Bay Area Satsuki Aikokai

Satsuki Azalea Bonsai Club

Author: George Haas (Page 1 of 3)

Fundraising for the Bonsai Garden at Lake Merritt’s GRO Project

The Bonsai Garden at Lake Merritt (BGLM) has been raising funds for its Garden Revitalization Project (GRO) for months. To date, over 50% of the $100,000 goal has been contributed to revitalizing our Bonsai Garden museum. But, there is more to do. This project aims to upgrade the display benches and stands, watering system, pathways, add windows and much more, in order to meet the challenges of caring for and maintaining the historic and legacy bonsai collection in a professional and museum quality manner.

BGLM has recently initiated a commemorative brick fundraising drive in which individuals, clubs and businesses can purchase a variety of laser engraved bricks for $150, $250 or $500, and the proceeds will help fund the GRO Project. The engraved bricks will last a lifetime and rest in a place of honor at the entrance to the Bonsai Garden. For information on the bricks click here: Commemorative Bricks.

Another method of contributing funds to the GRO Project is to simply donate any amount through the Bonsai Garden at Lake Merritt’s crowd funding website – YouCaring.

New windows in perimeter fence

Installation of pavers for all pathways

New red cedar display stands

Your help is greatly appreciated!

Engraved Brick Fundraiser

The Bonsai Garden at Lake Merritt has been raising funds for its Garden Revitalization Project (GRO). This project aims to upgrade the display benches and stands, watering system, pathways, and much more, in order to meet the challenges of caring for and maintaining the historic and legacy bonsai collection in a professional and museum quality manner.
As part of this, they have initiated a recognition brick fundraiser drive in which individuals, clubs and businesses can purchase a variety of state of the art engraved bricks, and the proceeds will go towards the GRO Project. GRO projects include laying cement pavers for all pathways within the Bonsai Garden, and the engraved bricks will line a special pathway.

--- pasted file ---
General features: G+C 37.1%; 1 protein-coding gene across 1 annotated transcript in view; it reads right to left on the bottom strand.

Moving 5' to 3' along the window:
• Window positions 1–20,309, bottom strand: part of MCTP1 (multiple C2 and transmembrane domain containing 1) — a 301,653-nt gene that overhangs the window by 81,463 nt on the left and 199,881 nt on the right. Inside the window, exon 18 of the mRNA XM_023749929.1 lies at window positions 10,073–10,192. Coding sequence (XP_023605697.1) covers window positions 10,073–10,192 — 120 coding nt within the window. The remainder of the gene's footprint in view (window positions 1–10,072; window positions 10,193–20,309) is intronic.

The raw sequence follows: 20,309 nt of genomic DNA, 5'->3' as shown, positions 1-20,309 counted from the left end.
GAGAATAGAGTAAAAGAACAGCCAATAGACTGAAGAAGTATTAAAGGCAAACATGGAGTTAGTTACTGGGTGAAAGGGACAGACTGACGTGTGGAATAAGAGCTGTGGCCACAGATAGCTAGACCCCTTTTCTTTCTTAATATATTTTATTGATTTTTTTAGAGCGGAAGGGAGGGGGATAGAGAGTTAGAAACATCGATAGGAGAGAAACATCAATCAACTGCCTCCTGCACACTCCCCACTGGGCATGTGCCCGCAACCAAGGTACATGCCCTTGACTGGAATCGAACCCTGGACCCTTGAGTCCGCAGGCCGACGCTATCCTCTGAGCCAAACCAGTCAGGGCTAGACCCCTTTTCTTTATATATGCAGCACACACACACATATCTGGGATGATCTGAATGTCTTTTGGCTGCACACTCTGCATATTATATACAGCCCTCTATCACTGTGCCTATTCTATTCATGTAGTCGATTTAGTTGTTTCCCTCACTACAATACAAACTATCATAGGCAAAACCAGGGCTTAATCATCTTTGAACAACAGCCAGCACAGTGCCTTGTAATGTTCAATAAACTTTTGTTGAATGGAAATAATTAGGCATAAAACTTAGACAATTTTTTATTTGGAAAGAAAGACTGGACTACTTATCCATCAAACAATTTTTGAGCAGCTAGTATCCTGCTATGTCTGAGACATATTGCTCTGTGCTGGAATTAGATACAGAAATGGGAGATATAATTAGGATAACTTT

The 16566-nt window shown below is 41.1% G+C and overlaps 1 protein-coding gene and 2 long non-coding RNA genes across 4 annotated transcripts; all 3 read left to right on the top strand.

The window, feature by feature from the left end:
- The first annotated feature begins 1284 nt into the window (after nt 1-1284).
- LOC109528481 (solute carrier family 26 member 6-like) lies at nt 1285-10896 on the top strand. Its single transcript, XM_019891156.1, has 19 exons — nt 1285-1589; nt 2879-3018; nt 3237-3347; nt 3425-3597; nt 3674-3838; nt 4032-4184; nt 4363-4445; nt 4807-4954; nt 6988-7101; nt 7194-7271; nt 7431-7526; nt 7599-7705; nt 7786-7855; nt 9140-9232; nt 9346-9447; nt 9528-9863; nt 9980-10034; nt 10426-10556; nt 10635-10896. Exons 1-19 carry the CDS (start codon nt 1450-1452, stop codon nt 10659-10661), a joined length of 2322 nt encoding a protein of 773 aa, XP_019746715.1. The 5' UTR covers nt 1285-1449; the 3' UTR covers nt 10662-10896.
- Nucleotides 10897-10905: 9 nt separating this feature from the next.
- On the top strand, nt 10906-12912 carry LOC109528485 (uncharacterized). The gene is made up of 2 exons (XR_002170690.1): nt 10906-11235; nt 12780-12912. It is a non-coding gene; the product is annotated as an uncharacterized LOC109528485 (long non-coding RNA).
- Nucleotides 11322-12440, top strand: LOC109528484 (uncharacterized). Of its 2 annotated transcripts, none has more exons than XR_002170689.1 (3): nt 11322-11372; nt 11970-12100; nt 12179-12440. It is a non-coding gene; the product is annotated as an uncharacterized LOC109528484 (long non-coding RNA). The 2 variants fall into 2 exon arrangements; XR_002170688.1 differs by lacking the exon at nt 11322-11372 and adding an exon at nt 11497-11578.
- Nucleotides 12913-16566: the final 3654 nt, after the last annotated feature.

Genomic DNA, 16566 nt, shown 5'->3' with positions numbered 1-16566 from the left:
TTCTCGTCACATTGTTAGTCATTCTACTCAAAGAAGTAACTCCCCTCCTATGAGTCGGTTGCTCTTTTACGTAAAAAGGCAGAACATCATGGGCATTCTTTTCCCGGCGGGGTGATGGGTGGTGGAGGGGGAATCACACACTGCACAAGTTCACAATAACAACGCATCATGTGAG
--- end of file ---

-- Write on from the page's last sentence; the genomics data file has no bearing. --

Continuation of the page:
For information http://www.gsbf-lakemerritt.org/wp-content/uploads/2017/09/Bonsai-Garden-of-Lake-Merritt-Brick-Flyer-09-11-17.pdf

Example: personal engraved brick

Secrets of Bonsai: Uncovering the mechanism of root regeneration

ReIncreased levels of AUX/IAA19, which indicate an activation of auxin signaling, were observed in the cut-end of root-cut plants compared to intact plants. Scale bar = 0.1 mm. Credit: Xu D. et al., Plant and Cell Physiology, September 1, 2017.

The molecular mechanism behind root regeneration after root cutting in plants has been discovered. A finding which could lead to the development of new methods for regulating plant growth in agriculture and horticulture.

A plant’s root system is highly regenerative. It plays a critical role in absorbing water and nutrients from the soil and therefore its loss can be an immediate threat to their lives. The plasticity of the root system also helps plants adopt to adverse conditions such as draught. An agricultural technique called root pruning, or root cutting, uses this natural robustness to control plant growth. It has also been used in horticulture to control plant size and vigor as seen in Bonsai.

Previous studies have suggested that root regeneration occurs through the induction of lateral root (LR) formation, and that auxin, a well-studied growth hormone involved in various processes of plant development, plays a role in the process. However, the molecular mechanism behind root regeneration has remained largely unknown.

According to a new study published in Plant and Cell Physiology, scientists have identified for the first time that YUCCA9, one of the eleven YUCCA genes involved in auxin synthesis, plays a primary role in root-system regeneration.

Using Arabidopsis as a model, the research team led by Associate Professor Masaaki Watahiki of Hokkaido University found that root cutting induces both LR formation and the growth of existing roots. Experiments investigating gene expressions and using mutants identified YUCCA9 as the primary gene responsible for auxin biosynthesis during root-system regeneration after root cutting. In collaboration with Professor Masashi Asahina of Teikyo University, the team also found an evident increase in the level of auxin after cutting.

Auxin commonly shows an uneven distribution in plant bodies as a result of polar transportation, leading to gravity – or light-induced bending of the plant. The team found that the polar transport system is required for root regeneration as well.